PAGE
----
WASHINGTON — Undercutting President Donald Trump on multiple fronts, Attorney General William Barr said Monday he saw no reason to appoint a special counsel to look into the president's claims about the 2020 election or to name one for the tax investigation of President-elect Joe Biden's son.
Barr, in his final public appearance as a member of Trump's Cabinet, also reinforced the belief of federal officials that Russia was behind a massive hack of U.S. government agencies, not China as the president has suggested.
Barr is leaving the Justice Department this week, having morphed from one of Trump's most loyal allies to one of the few members of the Cabinet willing to contradict the president openly. That's been particularly true since the election, with Barr declaring in an interview with The AP that he had seen no evidence of widespread voting fraud, even as Trump continued to make false claims about the integrity of the contest.
The president has also grown particularly angry that Barr didn't announce the existence of a two-year-old investigation of Hunter Biden before the election. On Monday, Barr said that investigation was "being handled responsibly and professionally."
"I have not seen a reason to appoint a special counsel and I have no plan to do so before I leave," he said, adding that there was also no need for a special counsel to investigate the election.
A special counsel would make it more difficult for Biden and his yet-to-be-named attorney general to close investigations begun under Trump. Such an appointment could also add a false legitimacy to baseless claims, particularly to the throngs of Trump supporters who believe the election was stolen because Trump keeps wrongly claiming it was.
Barr's comments came at a press conference to announce additional criminal charges in the bombing of Pan Am Flight 103, which killed 190 Americans, an issue he had worked on in his previous stint as attorney general in the early 1990s. He'll step down on Wednesday and be replaced by acting Attorney General Jeffrey Rosen.
Barr's statements on the special counsel may make it easier for Rosen to resist pressure from the White House to open any special counsel investigation.
In his 2019 confirmation hearing for deputy attorney general, Rosen said he was willing to rebuff political pressure from the White House if necessary. He told legislators that criminal investigations should "proceed on the facts and the law" and prosecutions should be "free of improper political influences."
"If the appropriate answer is to say no to somebody, then I will say no," he said at the time.
Trump and his allies have filed roughly 50 lawsuits challenging election results and nearly all have been dismissed or dropped. He's also lost twice at the U.S. Supreme Court.
With no further tenable legal recourse, Trump has been fuming and peppering allies for options as he refuses to accept his loss.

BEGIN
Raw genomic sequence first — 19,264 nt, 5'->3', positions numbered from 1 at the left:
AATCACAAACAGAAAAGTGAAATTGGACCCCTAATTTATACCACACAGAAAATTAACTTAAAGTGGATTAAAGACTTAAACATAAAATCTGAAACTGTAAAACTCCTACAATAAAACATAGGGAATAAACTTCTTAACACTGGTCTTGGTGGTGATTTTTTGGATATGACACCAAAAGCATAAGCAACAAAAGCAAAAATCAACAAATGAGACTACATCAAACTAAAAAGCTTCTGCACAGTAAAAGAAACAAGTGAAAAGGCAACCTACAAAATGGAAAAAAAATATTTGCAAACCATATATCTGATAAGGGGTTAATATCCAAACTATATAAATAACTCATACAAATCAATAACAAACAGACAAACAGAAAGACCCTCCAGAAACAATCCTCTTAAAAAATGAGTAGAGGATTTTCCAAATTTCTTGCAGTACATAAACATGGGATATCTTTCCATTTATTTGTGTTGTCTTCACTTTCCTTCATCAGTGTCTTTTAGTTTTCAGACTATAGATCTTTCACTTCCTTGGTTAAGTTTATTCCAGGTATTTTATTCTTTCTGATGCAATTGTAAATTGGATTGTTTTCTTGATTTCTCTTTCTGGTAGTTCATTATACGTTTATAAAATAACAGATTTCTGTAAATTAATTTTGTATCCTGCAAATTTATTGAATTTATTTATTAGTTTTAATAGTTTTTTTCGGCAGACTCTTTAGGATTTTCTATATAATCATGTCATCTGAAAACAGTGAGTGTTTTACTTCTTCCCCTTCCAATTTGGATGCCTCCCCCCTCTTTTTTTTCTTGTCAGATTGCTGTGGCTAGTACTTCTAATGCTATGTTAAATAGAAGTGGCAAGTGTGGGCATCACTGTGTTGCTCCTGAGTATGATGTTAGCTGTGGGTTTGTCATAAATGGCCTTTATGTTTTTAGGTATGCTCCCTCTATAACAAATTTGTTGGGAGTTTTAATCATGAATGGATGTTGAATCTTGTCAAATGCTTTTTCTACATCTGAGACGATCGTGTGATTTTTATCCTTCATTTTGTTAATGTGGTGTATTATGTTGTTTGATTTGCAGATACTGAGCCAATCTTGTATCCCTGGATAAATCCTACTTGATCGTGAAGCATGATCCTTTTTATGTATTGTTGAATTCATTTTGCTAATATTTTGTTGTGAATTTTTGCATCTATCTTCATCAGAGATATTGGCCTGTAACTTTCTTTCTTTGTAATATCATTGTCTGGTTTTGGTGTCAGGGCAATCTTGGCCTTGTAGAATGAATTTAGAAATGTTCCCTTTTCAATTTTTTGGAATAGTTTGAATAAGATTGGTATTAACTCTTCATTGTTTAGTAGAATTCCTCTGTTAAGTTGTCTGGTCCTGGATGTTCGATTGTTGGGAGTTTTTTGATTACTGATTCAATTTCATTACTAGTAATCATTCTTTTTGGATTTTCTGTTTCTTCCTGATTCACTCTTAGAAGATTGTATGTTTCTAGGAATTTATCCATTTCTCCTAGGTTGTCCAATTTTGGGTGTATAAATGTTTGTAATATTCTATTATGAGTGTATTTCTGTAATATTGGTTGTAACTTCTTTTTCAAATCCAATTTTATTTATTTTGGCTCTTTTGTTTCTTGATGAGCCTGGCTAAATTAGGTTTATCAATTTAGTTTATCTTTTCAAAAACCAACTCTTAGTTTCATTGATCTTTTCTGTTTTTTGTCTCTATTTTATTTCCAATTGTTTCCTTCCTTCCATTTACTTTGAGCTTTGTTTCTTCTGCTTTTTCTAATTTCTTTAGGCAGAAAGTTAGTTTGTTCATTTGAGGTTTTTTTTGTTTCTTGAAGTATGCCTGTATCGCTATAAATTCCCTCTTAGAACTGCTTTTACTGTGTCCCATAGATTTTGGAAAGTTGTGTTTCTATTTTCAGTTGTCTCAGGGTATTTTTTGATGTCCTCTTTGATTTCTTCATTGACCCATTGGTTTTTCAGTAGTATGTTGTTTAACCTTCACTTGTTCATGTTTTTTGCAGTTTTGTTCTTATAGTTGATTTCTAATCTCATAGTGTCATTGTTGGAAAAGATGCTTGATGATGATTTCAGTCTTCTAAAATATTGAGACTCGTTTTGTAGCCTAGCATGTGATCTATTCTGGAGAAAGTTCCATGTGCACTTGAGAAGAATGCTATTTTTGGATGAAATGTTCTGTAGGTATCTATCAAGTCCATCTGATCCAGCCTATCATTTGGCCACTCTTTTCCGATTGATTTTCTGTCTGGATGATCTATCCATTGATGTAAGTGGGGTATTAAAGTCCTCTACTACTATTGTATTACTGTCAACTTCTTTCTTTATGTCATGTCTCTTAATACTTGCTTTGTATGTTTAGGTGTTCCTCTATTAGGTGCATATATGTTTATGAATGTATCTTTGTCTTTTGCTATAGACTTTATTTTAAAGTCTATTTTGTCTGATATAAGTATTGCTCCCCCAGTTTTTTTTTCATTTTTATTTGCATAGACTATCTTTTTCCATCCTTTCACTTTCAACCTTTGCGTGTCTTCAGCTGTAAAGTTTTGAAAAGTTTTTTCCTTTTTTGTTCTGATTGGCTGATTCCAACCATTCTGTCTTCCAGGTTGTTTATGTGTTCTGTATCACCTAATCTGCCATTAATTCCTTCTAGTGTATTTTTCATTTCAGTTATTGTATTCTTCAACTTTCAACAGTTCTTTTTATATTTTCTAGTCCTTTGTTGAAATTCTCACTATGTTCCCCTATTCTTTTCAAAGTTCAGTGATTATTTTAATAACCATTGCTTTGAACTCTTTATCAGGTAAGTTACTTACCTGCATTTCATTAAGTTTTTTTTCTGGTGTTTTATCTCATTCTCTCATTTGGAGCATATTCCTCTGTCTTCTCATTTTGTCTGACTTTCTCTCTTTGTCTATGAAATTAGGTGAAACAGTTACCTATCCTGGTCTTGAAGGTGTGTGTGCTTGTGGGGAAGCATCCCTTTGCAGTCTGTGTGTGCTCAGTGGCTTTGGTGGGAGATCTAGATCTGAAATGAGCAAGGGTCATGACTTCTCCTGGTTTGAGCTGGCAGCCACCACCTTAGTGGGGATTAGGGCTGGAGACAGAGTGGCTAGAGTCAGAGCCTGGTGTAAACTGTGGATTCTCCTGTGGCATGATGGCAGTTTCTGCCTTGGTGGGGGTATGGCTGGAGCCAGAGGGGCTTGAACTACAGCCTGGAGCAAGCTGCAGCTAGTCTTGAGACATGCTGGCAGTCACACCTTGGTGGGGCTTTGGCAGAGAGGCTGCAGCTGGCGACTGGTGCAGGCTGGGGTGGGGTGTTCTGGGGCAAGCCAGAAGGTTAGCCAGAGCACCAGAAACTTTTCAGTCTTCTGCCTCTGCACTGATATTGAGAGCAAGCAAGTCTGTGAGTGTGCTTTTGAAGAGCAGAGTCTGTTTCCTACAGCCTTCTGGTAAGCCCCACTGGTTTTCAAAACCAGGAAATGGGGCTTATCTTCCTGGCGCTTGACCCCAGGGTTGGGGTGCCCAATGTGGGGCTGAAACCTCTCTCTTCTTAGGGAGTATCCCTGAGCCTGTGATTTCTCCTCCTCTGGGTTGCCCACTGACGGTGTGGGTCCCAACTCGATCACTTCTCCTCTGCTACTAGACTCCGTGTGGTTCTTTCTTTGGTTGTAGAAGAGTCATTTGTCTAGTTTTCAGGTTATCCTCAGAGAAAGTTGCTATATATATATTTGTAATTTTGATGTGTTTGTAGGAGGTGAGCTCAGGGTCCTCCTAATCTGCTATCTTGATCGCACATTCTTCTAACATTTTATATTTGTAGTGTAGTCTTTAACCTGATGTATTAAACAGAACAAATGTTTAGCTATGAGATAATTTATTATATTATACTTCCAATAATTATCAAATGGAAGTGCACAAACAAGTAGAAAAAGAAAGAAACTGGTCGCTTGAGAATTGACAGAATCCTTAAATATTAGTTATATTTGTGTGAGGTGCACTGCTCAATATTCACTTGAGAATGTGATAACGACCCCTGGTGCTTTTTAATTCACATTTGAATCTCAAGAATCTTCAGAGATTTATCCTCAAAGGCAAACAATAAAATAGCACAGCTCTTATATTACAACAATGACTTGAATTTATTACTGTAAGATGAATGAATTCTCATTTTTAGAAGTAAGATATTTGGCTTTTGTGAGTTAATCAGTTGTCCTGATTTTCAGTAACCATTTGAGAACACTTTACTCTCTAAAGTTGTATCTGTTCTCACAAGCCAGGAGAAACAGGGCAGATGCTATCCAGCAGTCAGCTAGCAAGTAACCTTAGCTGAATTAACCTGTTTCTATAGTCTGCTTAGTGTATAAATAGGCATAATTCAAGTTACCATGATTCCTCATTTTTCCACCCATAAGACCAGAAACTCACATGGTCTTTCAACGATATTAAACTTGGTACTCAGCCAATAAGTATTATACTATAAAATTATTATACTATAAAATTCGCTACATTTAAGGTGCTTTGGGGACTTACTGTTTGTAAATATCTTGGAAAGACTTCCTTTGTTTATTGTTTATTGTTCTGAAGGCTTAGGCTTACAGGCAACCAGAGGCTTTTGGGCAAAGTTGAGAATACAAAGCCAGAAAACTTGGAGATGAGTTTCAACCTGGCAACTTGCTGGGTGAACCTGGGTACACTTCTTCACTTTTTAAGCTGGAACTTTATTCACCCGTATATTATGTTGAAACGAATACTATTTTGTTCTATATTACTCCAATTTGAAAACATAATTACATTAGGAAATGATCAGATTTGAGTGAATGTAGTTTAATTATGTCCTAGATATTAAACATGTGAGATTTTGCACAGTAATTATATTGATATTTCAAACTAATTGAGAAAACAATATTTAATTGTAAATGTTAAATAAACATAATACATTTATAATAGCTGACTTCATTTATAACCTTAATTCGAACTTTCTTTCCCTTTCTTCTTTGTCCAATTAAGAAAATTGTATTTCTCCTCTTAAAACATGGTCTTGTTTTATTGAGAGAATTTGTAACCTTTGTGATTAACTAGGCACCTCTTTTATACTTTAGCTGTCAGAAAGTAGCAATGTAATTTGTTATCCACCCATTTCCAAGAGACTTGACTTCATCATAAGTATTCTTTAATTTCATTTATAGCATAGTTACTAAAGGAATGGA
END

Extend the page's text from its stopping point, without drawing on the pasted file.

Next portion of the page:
Among those allies is Rudy Giuliani, who during a meeting Friday pushed Trump to seize voting machines in his hunt for evidence of fraud. The Homeland Security Department made clear, however, that it had no authority to do so. It is also unclear what that would accomplish.
For his part, Barr said he saw no reason to seize them. Earlier this month, Barr also told AP that the Justice Department and Homeland Security had looked into the claims "that machines were programmed essentially to skew the election results" and ultimately concluded that "we haven't seen anything to substantiate that."
Trump has consulted on special counsels with White House chief of staff Mark Meadows, White House counsel Pat Cipollone and outside allies, according to several Trump administration officials and Republicans close to the White House who spoke to The Associated Press on condition of anonymity because they weren't authorized discuss the matter publicly.
Trump was interested both in a counsel to investigate the younger Biden's tax dealings and a second to look into election fraud. He even floated the idea of naming attorney Sidney Powell as the counsel — though Powell was booted from Trump's legal team after she made a series of increasingly wild conspiratorial claims about the election.
Federal law requires that an attorney general appoint any special counsels.
Barr also said Monday the hack of U.S. government agencies "certainly appears to be the Russians."
In implicating the Russians, Barr was siding with the widely held belief within the U.S. government and the cybersecurity community that Russian hackers were responsible for breaches at multiple government agencies, including the Treasury and Commerce departments.
Hours after Secretary of State Mike Pompeo said in a radio interview that Russia was "pretty clearly" behind the hacks, Trump sought to undercut that message and play down the severity of the attack.
He tweeted that the "Cyber Hack is far greater in the Fake News Media than in actuality." He also said China could be responsible even though no credible evidence has emerged to suggest anyone other than Russia might be to blame.
Monday was also the 32nd anniversary of the Pan Am explosion over Lockerbie, Scotland, that killed 259 people in the air and 11 on the ground.
The Justice Department announced its case against the accused bombmaker, Abu Agela Masud Kheir Al-Marimi, who admitted in an interview with Libyan officials several years ago that he had built the bomb and worked with two other defendants to carry out the attack, Barr said.
Calling the news conference to announce the charges underscored Barr's attachment to that case. He had announced an earlier set of charges against two other Libyan intelligence officials in his capacity as acting attorney general nearly 30 years ago, vowing the investigation would continue.